Thanks to this wretched Christmas special, Judge Paul Corupe now breaks into hives when he hears the titular song.
"Of course you all know how Christmas carols came to be. You don't? Well, stick around!"
What's your favorite heartwarming animated Christmas special? The Peanuts one, perhaps? Maybe The Grinch Who Stole Christmas? And who doesn't love the stop-motion Rudolph the Red Nosed Reindeer special they always trot out just before the holiday season? Classics, all of them, but for every true-blue yuletide mainstay, there are dozens of other similar cartoons released each and every year that are forgotten as quickly as last week's fruitcake. We Wish You a Merry Christmas is one such minor entry in the animated Christmas special sweepstakes, a sad effort that can't help but put a little damper on even the merriest case of holiday cheer.
Promising to reveal all about the origins of traditional Christmas carols, our reindeer narrator (country crooner Travis Tritt) introduces a story about penniless orphans Ollie, Ted, and Cindy, who know it's far better to give than to receive. They desperately want to give back to their community, but being but poor little kids, they have some difficulty coming up with a way to share their yuletide spirit with the fellow residents of Harmony. After their first few attempts at Christmas cheerleading end in slapstick disaster, they hunker down on Christmas Eve night to compose a song with the help of Mrs. Claus, who miraculously arrives to provide some inspiration. In true holiday miracle style, the simple carol they put together—We Wish You a Merry Christmas, naturally—reminds everyone the true meaning of the season.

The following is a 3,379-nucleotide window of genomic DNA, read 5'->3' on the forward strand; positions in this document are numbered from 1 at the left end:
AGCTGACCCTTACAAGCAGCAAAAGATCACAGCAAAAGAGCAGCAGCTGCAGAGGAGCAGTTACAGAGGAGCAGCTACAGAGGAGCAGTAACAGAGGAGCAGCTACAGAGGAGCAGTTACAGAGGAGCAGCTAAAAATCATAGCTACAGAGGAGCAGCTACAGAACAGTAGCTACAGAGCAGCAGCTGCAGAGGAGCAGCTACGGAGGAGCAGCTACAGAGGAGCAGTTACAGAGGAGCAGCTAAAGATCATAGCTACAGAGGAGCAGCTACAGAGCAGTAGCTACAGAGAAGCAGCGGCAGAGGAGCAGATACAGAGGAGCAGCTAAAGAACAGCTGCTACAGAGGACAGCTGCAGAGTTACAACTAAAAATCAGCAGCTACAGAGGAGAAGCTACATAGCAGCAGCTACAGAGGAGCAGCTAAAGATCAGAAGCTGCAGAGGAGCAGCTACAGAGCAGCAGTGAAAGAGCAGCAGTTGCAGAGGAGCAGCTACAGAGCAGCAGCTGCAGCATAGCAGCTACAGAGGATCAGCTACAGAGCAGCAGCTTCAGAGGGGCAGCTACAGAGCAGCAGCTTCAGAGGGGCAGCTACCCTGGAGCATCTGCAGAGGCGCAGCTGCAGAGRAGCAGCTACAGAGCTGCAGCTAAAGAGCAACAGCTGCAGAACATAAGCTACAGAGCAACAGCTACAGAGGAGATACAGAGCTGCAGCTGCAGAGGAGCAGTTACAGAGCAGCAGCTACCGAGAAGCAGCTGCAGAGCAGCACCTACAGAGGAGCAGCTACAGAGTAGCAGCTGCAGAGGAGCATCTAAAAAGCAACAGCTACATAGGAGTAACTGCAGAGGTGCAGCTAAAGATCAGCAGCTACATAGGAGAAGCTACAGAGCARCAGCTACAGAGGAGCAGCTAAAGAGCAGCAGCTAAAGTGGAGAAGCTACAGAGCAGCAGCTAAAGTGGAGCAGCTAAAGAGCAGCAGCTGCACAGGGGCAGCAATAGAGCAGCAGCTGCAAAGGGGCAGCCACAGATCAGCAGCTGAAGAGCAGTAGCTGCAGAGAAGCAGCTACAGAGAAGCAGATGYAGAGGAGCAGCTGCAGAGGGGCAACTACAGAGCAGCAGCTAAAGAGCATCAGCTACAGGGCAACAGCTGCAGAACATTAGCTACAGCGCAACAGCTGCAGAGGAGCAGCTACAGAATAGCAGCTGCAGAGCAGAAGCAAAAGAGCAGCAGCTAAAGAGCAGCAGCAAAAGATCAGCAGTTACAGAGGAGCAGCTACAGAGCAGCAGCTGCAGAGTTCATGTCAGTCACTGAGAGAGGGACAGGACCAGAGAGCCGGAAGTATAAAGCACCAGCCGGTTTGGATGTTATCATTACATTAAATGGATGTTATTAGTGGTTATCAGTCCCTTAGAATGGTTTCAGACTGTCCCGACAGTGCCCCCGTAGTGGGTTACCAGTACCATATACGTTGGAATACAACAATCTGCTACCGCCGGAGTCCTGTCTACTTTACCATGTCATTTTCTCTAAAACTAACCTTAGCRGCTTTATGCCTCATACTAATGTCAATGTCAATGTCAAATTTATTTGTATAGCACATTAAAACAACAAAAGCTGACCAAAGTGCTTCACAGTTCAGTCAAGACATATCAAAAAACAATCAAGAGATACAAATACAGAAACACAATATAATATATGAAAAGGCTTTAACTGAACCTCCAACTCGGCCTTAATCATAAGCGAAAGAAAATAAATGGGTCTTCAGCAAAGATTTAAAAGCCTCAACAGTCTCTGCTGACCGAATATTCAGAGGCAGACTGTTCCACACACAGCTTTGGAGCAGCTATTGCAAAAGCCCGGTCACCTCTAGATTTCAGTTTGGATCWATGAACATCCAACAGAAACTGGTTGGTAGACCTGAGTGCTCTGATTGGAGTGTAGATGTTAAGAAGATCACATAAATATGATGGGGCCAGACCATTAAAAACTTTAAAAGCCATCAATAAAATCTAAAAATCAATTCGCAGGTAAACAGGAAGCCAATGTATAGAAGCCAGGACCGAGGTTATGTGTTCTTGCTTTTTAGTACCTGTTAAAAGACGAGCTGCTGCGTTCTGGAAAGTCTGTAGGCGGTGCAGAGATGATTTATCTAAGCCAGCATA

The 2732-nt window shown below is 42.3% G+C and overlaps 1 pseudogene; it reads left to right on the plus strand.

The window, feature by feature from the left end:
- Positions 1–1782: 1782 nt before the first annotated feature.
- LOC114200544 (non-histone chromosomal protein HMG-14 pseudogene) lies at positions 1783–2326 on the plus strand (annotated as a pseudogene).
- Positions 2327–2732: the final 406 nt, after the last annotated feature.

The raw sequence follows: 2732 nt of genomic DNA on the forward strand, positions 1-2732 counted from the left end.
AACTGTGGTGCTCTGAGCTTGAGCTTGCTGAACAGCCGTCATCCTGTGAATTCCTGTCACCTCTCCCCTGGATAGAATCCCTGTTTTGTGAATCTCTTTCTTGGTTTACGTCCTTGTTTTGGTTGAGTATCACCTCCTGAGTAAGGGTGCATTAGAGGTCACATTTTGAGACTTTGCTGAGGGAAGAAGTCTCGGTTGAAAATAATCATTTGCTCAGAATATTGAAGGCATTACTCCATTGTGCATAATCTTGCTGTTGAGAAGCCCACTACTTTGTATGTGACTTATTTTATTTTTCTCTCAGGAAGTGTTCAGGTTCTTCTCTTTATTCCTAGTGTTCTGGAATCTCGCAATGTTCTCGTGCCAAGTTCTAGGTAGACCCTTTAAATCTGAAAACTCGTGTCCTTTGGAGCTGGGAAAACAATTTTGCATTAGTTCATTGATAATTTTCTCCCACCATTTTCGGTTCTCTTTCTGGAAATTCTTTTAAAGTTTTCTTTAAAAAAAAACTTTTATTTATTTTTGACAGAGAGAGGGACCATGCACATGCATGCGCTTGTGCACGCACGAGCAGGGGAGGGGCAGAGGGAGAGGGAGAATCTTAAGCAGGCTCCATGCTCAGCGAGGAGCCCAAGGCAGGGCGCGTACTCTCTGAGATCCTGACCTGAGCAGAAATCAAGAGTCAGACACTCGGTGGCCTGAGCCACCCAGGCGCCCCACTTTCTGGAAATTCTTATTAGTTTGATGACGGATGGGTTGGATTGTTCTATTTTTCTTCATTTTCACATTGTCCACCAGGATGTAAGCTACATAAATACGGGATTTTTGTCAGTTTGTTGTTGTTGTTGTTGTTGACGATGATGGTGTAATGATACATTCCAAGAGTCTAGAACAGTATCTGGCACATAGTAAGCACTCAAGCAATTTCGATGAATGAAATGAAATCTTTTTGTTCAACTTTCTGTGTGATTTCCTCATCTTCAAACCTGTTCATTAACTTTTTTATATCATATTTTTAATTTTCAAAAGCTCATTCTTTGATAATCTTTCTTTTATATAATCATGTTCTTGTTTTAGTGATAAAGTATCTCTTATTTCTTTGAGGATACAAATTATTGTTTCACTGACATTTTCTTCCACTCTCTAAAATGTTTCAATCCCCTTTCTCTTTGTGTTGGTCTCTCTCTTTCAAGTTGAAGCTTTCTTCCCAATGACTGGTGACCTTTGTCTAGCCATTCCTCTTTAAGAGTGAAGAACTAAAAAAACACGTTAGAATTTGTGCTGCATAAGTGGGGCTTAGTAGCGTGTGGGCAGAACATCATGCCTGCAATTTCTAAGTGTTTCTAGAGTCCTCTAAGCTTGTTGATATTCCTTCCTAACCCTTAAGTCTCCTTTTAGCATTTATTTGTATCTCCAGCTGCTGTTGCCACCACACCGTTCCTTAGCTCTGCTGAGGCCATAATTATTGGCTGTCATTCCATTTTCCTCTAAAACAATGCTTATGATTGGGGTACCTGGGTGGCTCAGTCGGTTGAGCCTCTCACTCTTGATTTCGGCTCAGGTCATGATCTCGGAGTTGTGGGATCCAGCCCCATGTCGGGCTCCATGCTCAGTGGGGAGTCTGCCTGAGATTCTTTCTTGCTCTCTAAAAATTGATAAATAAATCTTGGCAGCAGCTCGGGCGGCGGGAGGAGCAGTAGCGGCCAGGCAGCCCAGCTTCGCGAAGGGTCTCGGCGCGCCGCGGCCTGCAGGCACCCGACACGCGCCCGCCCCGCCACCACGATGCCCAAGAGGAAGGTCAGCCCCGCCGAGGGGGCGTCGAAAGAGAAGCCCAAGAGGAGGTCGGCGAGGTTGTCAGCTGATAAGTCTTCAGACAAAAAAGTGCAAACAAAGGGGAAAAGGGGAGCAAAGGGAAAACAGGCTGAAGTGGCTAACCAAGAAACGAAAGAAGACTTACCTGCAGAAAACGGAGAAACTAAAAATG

Featuring the voices of TV starts like Nell Carter, Lacey Chabert, and John Forsythe, We Wish You a Merry Christmas casts its clumsy holiday spell with bad storytelling and unimpressive, limited animation. Featuring simplistically-drawn characters in both senses of the term, the show follows in the footsteps of every other Christmas special preoccupied with the "true" essence of the season, but rarely have I seen it done so poorly. Listen, I can buy into a whimsical story about how Rudolph came to guide Santa's sleigh, and I can accept that Odie can construct Garfield a Christmas backscratcher despite a lack of opposable thumbs, but the origin of Christmas carols is an easily explained cultural phenomenon—why confuse kids with some silly back story? It's a paper-thin premise at best, but even worse, We Wish You a Merry Christmas makes cloying use of orphans, paupers with hearts of gold, and desperate, selfless wishes to further its patently false origin tale. It's a blatant case of paint-by-numbers sentimentality, and the program's obvious heartstring-tugging tactics send this forgettable exercise straight to the bottom of Santa's sack.
We Wish You a Merry Christmas does look pretty good on DVD, however, with nice bright colors and not a speck of dirt or dust to be seen. Sound is presented in a passable 2.0 mix that renders the dialogue and the truly wretched songs in perfect clarity. Though this disc sports no extras, it is absolutely laden down with trailers for related family-oriented fare. You can jump past these commercial messages, but the DVD itself has no menu, so you must pay attention when the feature does start, so you don't accidentally chapter skip over it, assuming it to be yet another ad (as I did, twice).
While some kids might find We Wish You a Merry Christmas to be a passable timewaster as they wait for Saint Nick to arrive, parents will probably want to grab some egg nog and head to another room to get a jump on that big pile of wrapping.
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